Could your credit card kill you?
Study: The plastic in credit cards can host, transmit diseases
Did you ever fleetingly rest your credit card between your lips during checkout because your hands were full or the kids were acting up?
After reading this, you'll never do that again.
A new grant-based study, "Cash or Credit: Spreading the Wealth of Virulence Genes?" conducted by microbiology students at Florida's St. Petersburg College found that half of all credit cards sampled at local malls, stores and hospitals tested positive for methicillin-resistant Staphylococcus aureus, better known as MRSA. Paper currency scored even worse on the hygiene scale; six in 10 dollar bills tested contained traces of MRSA.
It's the first known study to confirm what biologists have long suspected: under the right circumstances, your credit card could kill you.
"If it has the right type of microbe with the right type of virulence factors in a person who is immuno-compromised, possibly so," says Shannon McQuaig, the associate professor of natural sciences who devised the study.
You may have heard of MRSA, an aggressive form of staph bacteria discovered in 1961 that laughs off antibiotics, modern medicine's multipurpose magic bullet. MRSA is spread skin to skin or by contact with portals in the body (mouth, nose, open cuts, etc.). Once inside, MRSA microbes can spread to bones, joints, blood or any organ, including the heart, lungs and brain.
"The problem is, they are antibiotic-resistant, so once an infection is established, you have to use some pretty strong drugs that have some toxicity associated with them to get rid of it," says McQuaig. "If MRSA is introduced, say through a contaminated credit card touching a cut on the skin, that can lead to a subcutaneous infection that tends to abscess and has to be cut open and drained."
The Centers for Disease Control and Prevention (CDC) have declared MRSA an epidemic. While hospitals are making progress containing the bug in clinic settings, MRSA continues to threaten the public, notably among high-risk groups: children in day care, athletes who share towels, members of the military and people who sport tattoos.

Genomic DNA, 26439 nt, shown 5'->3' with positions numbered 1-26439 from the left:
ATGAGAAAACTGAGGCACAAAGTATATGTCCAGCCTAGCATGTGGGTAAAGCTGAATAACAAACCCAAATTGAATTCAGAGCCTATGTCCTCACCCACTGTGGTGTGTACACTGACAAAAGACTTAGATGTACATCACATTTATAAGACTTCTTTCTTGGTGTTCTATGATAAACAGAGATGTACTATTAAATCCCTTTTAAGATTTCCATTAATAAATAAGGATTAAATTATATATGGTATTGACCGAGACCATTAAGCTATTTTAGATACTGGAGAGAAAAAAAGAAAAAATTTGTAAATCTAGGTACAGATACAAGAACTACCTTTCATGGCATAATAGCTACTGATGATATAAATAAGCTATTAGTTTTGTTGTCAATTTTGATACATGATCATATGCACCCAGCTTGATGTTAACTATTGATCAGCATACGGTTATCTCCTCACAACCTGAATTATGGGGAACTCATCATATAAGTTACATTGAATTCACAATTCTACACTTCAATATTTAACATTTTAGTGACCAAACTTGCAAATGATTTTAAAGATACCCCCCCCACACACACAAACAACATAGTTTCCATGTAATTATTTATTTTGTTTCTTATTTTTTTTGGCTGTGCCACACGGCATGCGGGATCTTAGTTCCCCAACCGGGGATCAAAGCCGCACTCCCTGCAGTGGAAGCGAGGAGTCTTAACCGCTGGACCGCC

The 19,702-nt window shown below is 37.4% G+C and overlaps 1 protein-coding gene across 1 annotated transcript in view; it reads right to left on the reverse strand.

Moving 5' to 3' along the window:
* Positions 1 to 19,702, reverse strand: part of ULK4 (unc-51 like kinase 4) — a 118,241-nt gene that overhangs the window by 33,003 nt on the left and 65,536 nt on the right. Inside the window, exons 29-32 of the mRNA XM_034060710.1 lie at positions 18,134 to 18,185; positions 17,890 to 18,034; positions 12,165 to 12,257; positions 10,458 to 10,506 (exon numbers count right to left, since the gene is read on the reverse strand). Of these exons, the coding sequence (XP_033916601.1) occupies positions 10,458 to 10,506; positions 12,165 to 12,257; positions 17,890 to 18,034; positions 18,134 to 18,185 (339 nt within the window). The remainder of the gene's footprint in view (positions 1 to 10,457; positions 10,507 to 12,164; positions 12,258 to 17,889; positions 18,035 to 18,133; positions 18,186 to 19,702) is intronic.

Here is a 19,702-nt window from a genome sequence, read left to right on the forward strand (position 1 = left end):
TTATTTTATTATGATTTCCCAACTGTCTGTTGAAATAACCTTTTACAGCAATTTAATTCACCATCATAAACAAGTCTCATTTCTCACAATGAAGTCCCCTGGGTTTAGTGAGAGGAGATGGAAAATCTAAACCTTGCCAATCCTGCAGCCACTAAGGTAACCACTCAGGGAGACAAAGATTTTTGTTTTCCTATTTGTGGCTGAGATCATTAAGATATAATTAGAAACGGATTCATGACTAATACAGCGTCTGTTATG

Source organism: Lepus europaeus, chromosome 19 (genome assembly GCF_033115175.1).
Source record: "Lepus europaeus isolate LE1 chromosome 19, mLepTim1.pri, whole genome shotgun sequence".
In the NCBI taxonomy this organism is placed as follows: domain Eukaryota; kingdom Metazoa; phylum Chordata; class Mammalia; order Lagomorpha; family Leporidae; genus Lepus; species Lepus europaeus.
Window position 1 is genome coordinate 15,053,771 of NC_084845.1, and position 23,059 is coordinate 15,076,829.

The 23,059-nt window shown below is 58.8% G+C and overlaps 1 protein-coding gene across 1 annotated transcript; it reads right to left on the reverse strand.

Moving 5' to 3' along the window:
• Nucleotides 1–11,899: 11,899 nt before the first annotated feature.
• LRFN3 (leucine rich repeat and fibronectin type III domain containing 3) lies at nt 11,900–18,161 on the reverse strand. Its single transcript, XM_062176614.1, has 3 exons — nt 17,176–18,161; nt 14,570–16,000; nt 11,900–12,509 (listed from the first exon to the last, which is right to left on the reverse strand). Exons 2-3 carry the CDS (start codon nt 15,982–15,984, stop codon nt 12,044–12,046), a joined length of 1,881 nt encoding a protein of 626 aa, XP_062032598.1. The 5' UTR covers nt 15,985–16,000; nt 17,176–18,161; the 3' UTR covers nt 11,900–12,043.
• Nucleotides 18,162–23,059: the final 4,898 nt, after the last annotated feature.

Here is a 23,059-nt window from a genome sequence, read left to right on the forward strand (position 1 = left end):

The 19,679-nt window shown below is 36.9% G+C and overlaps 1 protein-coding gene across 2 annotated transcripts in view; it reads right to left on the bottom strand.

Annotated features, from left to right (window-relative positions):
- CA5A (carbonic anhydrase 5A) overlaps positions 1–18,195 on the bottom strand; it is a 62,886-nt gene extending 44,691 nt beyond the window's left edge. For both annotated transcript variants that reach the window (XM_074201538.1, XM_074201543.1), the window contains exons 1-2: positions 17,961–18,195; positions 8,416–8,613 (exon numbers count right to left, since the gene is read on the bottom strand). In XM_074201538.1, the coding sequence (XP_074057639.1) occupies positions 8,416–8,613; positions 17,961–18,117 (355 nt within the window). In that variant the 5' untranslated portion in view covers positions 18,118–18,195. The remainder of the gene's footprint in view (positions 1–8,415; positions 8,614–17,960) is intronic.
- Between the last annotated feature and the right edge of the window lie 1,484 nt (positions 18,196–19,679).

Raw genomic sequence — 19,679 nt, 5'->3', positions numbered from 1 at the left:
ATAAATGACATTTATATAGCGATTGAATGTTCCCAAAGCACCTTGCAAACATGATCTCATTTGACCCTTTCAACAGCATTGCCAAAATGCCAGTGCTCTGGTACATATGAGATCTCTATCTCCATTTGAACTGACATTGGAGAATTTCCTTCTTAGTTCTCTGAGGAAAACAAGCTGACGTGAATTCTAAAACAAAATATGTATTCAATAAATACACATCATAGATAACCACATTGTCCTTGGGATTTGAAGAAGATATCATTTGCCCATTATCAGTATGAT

CDC spokeswoman Melissa Dankel calls credit cards a natural fomite, the medical term for an inanimate object that can transmit disease.
If MRSA is introduced, say through a contaminated credit card touching a cut on the skin, that can lead to a subcutaneous infection that tends to abscess and has to be cut open and drained.
Associate professor, St. Petersburg College
"MRSA can survive for months" says Dankel. "They don't reproduce or grow but they can stay alive on plastic, as can other staph infections or enteric bacteria such as E. coli. There's no telling what you might find on a credit card."
McQuaig says the widespread presence of MRSA is one reason cashiers, toll booth workers and TSA agents increasingly wear gloves on the job.
Lisa Holmes, a longtime vendor to the Department of Veterans Affairs, began her one-woman crusade against plastic fomites more than a decade ago after observing commonplace cross-contamination while making her rounds of VA hospitals.
"In one, the woman who registers veterans all day had lesions all over her hands from their plastic ID cards; she couldn't wear gloves because she couldn't type with them. In another, a lady caregiver was leaning over a patient with her badge touching his face, then turns and leans over another veteran and does the same thing. I said, 'whoa, we've got to fix this thing,'" she recalls.
Holmes became an industry representative with the American Society for Healthcare Environmental Services (ASHES) and pursued a solution with the help of Thompson Research Group, a building materials pioneer. In 2006, she applied for a patent on antimicrobial plastic that would incorporate antibiotics into the raw plastic used to make credit, debit and ATM cards. But she didn't stop there; her germ-fighting patent also includes name badges, driver's licenses, hotel key cards, subway tokens and poker chips.
Holmes says she has received international interest in her antibiotic plastic. India has contacted her regarding its subway tokens and a proposed national health care card; Canada has expressed interest in it after converting to plastic currency; and Russians fancy germ-fighting poker chips. But are U.S. card companies beating down her door? Not so much.
Holmes approached a major U.S. credit card issuer about her product, but its lawyers responded by saying that would presume that something was wrong with the card. "I explained that nothing is wrong with the card as long as you don't remove it from the pristine envelope in which you sent it; then 'what's in your wallet' really takes on a whole new meaning."
Holmes says card companies and issuers alike seem to have higher priorities these days than the health of their cardholders. While the additional manufacturing cost would be inconsequential, in the industry's view, the idea of rolling out a new "cleaner" card just now would open a whole can of public relations worms best left unopened, she says.
There's one other obstacle as well: the antimicrobial card doesn't kill germs per se; it simply inhibits their growth.
Holmes insists she's on the right side of history and that one day her patent will be inside every purse and wallet in America.
"It's just a matter of getting a credit card company that is willing to develop it. They don't want to embrace it right now but once they do, everyone will want this thing," she says. "I'm hoping the plastic badges will catch on, too. You have to fix it all."
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